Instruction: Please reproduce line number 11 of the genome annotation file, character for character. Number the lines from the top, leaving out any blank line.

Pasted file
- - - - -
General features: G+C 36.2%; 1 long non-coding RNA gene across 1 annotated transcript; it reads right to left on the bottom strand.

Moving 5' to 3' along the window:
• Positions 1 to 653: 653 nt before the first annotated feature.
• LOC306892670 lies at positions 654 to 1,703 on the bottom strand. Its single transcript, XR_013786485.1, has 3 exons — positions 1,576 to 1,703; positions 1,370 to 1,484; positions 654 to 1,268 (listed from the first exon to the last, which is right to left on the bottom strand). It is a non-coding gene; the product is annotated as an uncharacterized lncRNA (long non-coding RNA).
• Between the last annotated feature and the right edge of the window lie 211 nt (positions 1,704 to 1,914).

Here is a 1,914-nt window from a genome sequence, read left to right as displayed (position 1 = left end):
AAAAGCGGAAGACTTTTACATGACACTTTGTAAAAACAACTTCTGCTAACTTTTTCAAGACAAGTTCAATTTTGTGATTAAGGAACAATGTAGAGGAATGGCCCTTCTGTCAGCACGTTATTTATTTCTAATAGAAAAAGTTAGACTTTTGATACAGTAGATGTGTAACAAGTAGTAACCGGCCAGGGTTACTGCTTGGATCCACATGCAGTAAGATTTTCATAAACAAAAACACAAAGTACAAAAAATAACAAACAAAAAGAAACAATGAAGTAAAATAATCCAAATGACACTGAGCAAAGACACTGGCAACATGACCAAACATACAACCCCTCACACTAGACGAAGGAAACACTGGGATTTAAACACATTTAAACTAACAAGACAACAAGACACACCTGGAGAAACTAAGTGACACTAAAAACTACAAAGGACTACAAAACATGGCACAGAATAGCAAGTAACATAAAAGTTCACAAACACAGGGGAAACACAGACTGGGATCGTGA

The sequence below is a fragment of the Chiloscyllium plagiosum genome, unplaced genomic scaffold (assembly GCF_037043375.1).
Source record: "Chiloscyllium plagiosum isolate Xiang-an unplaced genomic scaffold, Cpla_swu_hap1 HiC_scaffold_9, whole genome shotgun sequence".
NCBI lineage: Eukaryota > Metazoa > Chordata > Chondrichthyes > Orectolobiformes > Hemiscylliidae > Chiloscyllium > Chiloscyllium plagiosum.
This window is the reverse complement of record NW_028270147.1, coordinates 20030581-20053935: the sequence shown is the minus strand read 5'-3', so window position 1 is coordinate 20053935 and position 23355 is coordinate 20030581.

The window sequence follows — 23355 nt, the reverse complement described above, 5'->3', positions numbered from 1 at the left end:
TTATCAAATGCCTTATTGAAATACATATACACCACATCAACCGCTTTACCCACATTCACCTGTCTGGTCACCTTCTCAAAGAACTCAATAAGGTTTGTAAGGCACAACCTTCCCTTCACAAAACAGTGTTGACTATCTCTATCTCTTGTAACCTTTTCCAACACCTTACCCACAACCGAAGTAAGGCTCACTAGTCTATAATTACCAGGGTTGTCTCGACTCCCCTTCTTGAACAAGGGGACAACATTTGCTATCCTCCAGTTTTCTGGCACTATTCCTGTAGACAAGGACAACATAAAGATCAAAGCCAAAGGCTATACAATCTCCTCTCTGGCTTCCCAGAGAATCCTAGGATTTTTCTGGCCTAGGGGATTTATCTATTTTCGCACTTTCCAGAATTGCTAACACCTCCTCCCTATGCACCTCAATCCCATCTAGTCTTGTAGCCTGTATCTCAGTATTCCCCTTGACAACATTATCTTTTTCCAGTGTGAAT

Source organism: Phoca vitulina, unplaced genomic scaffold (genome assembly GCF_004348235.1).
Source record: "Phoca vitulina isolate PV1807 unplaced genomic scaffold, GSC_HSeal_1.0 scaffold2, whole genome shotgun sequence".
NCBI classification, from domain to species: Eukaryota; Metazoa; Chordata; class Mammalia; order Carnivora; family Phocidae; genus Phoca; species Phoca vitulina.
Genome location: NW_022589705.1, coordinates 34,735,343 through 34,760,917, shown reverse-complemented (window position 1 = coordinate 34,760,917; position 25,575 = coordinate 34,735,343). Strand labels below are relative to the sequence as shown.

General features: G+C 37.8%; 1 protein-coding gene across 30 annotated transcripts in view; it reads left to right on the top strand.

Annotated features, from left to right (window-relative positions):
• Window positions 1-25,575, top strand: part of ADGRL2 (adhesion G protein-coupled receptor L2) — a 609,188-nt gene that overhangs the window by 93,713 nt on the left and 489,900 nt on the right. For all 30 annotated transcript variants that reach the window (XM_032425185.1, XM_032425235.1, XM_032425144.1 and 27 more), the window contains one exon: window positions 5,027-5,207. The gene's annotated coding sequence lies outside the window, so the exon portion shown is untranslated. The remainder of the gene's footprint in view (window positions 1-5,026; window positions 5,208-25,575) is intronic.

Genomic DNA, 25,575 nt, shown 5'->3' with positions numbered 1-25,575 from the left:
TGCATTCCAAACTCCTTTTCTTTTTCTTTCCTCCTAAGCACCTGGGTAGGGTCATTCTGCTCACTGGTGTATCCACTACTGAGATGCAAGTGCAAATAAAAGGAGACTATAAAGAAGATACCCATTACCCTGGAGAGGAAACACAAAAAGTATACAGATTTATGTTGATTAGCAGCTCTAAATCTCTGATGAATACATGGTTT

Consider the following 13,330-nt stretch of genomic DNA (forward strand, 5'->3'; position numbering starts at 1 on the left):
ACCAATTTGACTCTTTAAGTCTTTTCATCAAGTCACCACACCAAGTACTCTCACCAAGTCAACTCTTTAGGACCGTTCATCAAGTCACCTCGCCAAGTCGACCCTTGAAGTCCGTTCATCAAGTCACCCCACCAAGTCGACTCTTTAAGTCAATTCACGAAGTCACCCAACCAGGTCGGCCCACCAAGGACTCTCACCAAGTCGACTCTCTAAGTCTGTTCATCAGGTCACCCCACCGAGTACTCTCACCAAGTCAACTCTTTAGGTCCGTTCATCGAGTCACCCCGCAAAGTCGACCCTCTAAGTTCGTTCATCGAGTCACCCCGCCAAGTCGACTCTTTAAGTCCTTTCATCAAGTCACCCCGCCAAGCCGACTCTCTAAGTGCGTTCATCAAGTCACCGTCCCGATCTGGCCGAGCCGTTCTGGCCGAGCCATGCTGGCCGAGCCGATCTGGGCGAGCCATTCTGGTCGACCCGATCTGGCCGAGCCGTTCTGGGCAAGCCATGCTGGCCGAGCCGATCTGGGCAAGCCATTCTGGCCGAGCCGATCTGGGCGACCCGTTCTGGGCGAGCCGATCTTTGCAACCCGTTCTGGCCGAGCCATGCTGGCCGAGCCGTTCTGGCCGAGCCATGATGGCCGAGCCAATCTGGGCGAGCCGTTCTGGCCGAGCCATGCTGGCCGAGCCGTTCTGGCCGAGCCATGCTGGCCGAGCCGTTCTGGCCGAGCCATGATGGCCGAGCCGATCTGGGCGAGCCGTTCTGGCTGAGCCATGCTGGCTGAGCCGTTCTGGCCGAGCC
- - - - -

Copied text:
This window is the reverse complement of record NW_028270147.1, coordinates 20030581-20053935: the sequence shown is the minus strand read 5'-3', so window position 1 is coordinate 20053935 and position 23355 is coordinate 20030581.